A three-block section of Sunday’s Broadway Fall Festival (street fair) will have some special treats and performances. The Japan Fes (no, not fest!) is coming to Broadway between 92nd and 94th Street and they’ll be holding a ramen contest.

We will use two blocks of space to house about 60 stores, do the ramen contest , and create a vibrant Japanese atmosphere,” the organizers say on Facebook. The festival lasts from 10 a.m. until 6 p.m.

Photo via Japan Fes.

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    1. dannyboy says:

      Getting started tonight with sushi and saki.

      I ate at a sushi restaurant in SF, some time back, and because of a bad cold didn’t order saki. The server (who was the chef’s wife) was shocked! I tried to explain my reason, but that required great effort as she spoke little English and probably couldn’t conceive of a possible reason.

    2. WombatNYC says:

      one of the better street fairs in the city. Small and intimate with a wonderful selection of food . See you there Sean !

    3. UWSHebrew says:

      sushi pleeze

      • ScooterStan says:

        If you knew Sushi / like Jiro* knows Sushi / Oy-oy…what a great Goy / errr…’cause “guy” don’t rhyme

        *”Jiro Dreams of Sushi A documentary on 85-year-old sushi master Jiro Ono, his renowned Tokyo restaurant, and his relationship with his son and eventual heir, Yoshikazu.

    4. Jms says:

      It is my understanding that there will not be 2 or 3 service north of 96th Street and that the MTA will be providing shuttle buses.

      Just wondering how the shuttle buses (not to mention regular buses) are supposed to function if there is a traffic standstill due to part of Broadway being closed for a street “fair”?

      Regular street closings for the multitude of fairs deprives folks of critical mass transit
      Don’t see how that is ok?

      • Cyrus says:

        The buses are traveleling up Central Park West

        • ls says:

          Unfortunately shuttle buses on CPW are likely to encounter spillover traffic. Sounds like a double whammy – no subway service and slow substitute/shuttle bus service. Really bad news for people who need to get to work.

          Also means rerouting of regular 104 buses. Tough for elderly/disabled if they need to go from Broadway to CPW to catch a bus.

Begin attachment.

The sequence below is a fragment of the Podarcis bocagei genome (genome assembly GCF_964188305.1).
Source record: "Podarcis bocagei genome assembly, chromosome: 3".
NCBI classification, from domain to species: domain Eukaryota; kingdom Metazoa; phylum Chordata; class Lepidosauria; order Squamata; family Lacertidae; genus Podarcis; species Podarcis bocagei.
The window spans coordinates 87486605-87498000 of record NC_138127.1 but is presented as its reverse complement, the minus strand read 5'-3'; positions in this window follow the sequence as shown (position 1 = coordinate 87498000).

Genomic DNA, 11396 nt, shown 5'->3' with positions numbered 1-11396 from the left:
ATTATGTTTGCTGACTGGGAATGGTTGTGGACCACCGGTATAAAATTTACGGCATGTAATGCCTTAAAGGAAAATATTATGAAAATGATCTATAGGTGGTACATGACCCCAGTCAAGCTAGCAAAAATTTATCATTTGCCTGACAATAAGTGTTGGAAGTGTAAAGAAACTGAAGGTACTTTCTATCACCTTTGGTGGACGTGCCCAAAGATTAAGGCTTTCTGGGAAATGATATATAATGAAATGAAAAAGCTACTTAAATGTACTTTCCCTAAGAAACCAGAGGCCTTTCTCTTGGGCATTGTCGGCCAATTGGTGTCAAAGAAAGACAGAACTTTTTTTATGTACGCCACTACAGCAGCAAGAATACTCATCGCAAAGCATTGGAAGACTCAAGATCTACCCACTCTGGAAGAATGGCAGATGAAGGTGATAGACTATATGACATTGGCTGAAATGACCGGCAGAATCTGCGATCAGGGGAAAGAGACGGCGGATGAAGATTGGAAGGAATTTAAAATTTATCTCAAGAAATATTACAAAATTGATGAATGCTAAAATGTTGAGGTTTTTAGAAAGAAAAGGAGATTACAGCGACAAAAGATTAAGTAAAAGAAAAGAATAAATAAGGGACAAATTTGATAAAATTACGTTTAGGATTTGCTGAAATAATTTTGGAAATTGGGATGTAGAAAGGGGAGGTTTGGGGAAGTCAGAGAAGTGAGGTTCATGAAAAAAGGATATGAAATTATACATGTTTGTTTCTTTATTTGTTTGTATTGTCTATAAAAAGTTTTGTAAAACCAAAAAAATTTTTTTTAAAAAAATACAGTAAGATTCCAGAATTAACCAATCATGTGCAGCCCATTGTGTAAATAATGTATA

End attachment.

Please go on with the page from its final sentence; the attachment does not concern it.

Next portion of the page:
5. UWSider says:

      I was excited about the Ramen, but Naruto Ramen is one of the restaurants and it’s mediocre. I don’t see any ramenya I recognize.

    6. Paul RL says:

      Today I’m turning Japanese – I really think so! See you all there!

    7. geoff says:

      much has been written about japanese concept food. all of it tells us that proclaimed ingredients (yellow fin tuna, blue tuna, salmon, etc) are well, about ⅔ of the time, something else, and certainly cheaper fish. the problem arises with trust. if the fish is not what it is sold as, what else is wrong with the operation, especially health-wise.

      here’s an example from one of many food blogs: “According to Real Food/Fake Food, “Consumers ordering white tuna get a completely different animal, no kind of tuna at all, 94 percent of the time.”

      “A lot of people say, oh, I love eating sushi. But the sushi they are eating is really comparable to McDonald’s,” said Olmsted. “But those same people would never say ‘I love hamburgers, so I eat at McDonald’s.'” But then again, a lot of people do eat at McDonald’s. A lot of people know McDonald’s is not good for them, but they continue to indulge.”

      and “I would definitely not order the tuna roll, first of all. But I do love eel. Eel is a cheap fish, it’s probably not fake at most places, and it’s obvious what it looks like.” And nigiri rolls, or even sashimi, tend to be safer options because you can really see what is inside, and big hunks of fish are harder to mask with fakes. “The chopped-up spicy tuna — that’s crazy, you really have no idea what’s in it.” He also noted, in counter-intuitive fashion, that the cheaper a fish is, the less likely it is counterfeit. So don’t be afraid to slum it, in sushi spots, at least.”

    8. Barbara Michalak says:

      I went to this lovely fair last year and enjoyed the food and atmosphere very much. A refreshing change from the usual big, cookie-cutter fairs.

    9. UWSHebrew says:

      I just came back from street fair. What an insane madhouse the Japanese part was. Never-ending lines, and you had to buy tickets “3 for $20”. For what, some ramen? Gyoza? Not for me. There was no sushi anyway so it was really dull. But lots of Asians love it obviously.

      • John says:

        You could also buy single tickets for $7. Madhouse indeed, but worth it for the houses coming from Japan just for this (in fact, only those two houses had long lines).

        • Zulu says:

          The Ramen was delicious! There were many stands where the lines were only three to four people deep and moved quickly. I asked a Japanese woman why some stands had longer lines and she said it was because those stands where from the south of Japan. She believed there are a lot of southern Japanese folks in NYC feeling homesick. A few others on the line nodded in agreement.

          Overall really tasty ramen on a beautiful day.

    10. Marci says:

      My husband and I went. It was fun; a happening; loads of people out having a good time on a beautiful day. That’s win in my book.